This is a picture of me at the very first bake sale I did nearly 7 years ago. I was still working in my day job but redundancy was on the cards and for the first time in my life I was unsure of what the future held.
If you're a baker, you're probably always wondering if you could run a baking business from home and that's what I'd been doing. I'd done the basics, got a food hygiene certificate, had an inspection from my local EHO and sorted out insurance but I wasn’t sure if I would be able to make it work as a full time business, or if this should just stay as a small part time thing I did to earn an extra income.
To test the water, I signed up to do a bake sale at the local country fair. I wanted to see if anyone outside of my friends and family would be willing to pay a proper price for my baked goods.
It was the Easter holidays so I took a week off work and baked and baked - cupcakes, cookies, cake pops - the lot. The weather was lovely so my husband took the kids out for day trips so I could get on without too many distractions. I planned out my stall, made some signs and got some business cards printed.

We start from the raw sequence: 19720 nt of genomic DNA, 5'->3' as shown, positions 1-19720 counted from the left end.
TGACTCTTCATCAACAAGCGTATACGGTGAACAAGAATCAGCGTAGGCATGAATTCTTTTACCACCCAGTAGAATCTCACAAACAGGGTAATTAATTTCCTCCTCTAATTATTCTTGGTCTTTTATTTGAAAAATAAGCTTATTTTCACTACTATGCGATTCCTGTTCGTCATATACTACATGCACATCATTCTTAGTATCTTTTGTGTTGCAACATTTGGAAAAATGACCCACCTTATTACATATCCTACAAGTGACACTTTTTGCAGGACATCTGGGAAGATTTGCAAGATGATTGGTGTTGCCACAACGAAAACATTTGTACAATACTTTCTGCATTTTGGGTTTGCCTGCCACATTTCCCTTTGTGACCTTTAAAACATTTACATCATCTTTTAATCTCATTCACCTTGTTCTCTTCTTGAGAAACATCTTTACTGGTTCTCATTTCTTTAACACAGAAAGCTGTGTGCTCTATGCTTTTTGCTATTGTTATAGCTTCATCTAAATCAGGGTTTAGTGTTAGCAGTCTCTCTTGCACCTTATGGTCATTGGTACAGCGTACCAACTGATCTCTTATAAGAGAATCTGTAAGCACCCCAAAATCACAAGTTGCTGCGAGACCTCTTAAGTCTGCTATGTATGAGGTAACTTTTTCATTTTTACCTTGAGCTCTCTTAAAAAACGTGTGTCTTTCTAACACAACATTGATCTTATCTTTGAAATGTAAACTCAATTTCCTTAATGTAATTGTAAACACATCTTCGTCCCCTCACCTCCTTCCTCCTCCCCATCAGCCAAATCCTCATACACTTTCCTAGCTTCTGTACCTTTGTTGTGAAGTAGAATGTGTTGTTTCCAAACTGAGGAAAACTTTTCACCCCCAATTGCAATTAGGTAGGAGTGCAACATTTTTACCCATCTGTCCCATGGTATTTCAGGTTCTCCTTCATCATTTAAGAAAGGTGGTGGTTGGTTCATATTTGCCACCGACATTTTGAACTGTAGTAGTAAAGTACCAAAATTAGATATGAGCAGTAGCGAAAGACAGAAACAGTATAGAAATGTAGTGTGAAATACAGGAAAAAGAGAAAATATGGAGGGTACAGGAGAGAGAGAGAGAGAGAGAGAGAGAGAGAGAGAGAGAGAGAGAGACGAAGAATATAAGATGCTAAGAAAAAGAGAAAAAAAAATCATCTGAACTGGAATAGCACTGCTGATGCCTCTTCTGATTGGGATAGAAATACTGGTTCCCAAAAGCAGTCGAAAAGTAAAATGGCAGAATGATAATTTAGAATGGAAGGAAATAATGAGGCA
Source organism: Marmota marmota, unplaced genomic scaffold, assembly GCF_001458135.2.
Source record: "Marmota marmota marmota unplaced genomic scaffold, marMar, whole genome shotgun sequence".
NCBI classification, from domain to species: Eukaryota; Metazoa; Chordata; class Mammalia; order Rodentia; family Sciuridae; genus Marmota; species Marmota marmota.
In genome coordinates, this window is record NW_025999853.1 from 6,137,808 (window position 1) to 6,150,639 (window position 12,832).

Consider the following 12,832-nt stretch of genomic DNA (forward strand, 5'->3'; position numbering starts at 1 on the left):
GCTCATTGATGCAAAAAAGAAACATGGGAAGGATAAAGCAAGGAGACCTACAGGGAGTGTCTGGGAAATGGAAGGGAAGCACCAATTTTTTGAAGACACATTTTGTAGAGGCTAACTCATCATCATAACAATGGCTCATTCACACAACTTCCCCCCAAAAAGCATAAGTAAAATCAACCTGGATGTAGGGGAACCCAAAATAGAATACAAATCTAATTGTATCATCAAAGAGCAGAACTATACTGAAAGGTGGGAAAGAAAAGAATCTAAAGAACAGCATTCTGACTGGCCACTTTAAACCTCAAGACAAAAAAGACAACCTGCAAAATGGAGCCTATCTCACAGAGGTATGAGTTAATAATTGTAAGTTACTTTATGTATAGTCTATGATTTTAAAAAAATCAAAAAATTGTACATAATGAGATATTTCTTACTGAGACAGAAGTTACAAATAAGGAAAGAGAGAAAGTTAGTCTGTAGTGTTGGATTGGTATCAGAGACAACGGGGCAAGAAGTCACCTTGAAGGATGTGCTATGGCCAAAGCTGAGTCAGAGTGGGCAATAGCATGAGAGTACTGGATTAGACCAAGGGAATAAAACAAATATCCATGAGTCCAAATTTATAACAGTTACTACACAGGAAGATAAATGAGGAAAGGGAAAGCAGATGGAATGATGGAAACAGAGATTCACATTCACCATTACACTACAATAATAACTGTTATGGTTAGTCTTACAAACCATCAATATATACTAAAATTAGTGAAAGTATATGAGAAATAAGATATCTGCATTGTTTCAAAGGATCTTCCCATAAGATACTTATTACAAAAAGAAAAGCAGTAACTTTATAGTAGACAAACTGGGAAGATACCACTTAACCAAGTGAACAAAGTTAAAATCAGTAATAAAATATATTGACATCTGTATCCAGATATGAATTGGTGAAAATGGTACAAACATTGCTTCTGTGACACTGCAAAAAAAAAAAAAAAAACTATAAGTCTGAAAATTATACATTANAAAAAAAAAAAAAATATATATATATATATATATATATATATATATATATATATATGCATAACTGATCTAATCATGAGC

On the weekend of the show I roped in all the family to help out with setting up my gazebo and manning the stall. We had glorious weather and the crowds were out in full force. I was so excited and a little bit nervous too.
The first morning passed by with a few customers stopping by the stand and all saying the right things - oooh and aaahhing over the cupcakes, cookies and cake pops. And then they’d walk on by.
The afternoon was even quieter. The hot dog stand a few stalls up was heaving, massive queues building up with customers eager to part with the best part of £6 for a sausage in a bun and a few onions. But no-one was interested in cupcakes. I couldn’t understand it.
That night I got home feeling really crushed. I’d been so diligent in carefully planning out what products I’d make, I’d spent a lot of time designing and making beautiful floral cupcakes, cookies for the kids and cake pops too.
They were all packaged with lovely tags and ribbons and the stand looked good. I’d put ingredients labels and best before dates on everything. It looked professional. So what was I doing wrong and why was no one buying?
Day two dawned and we headed off early to get everything set up again. Again we had beautiful weather and the organisers popped round with encouraging words as they were expecting big crowds.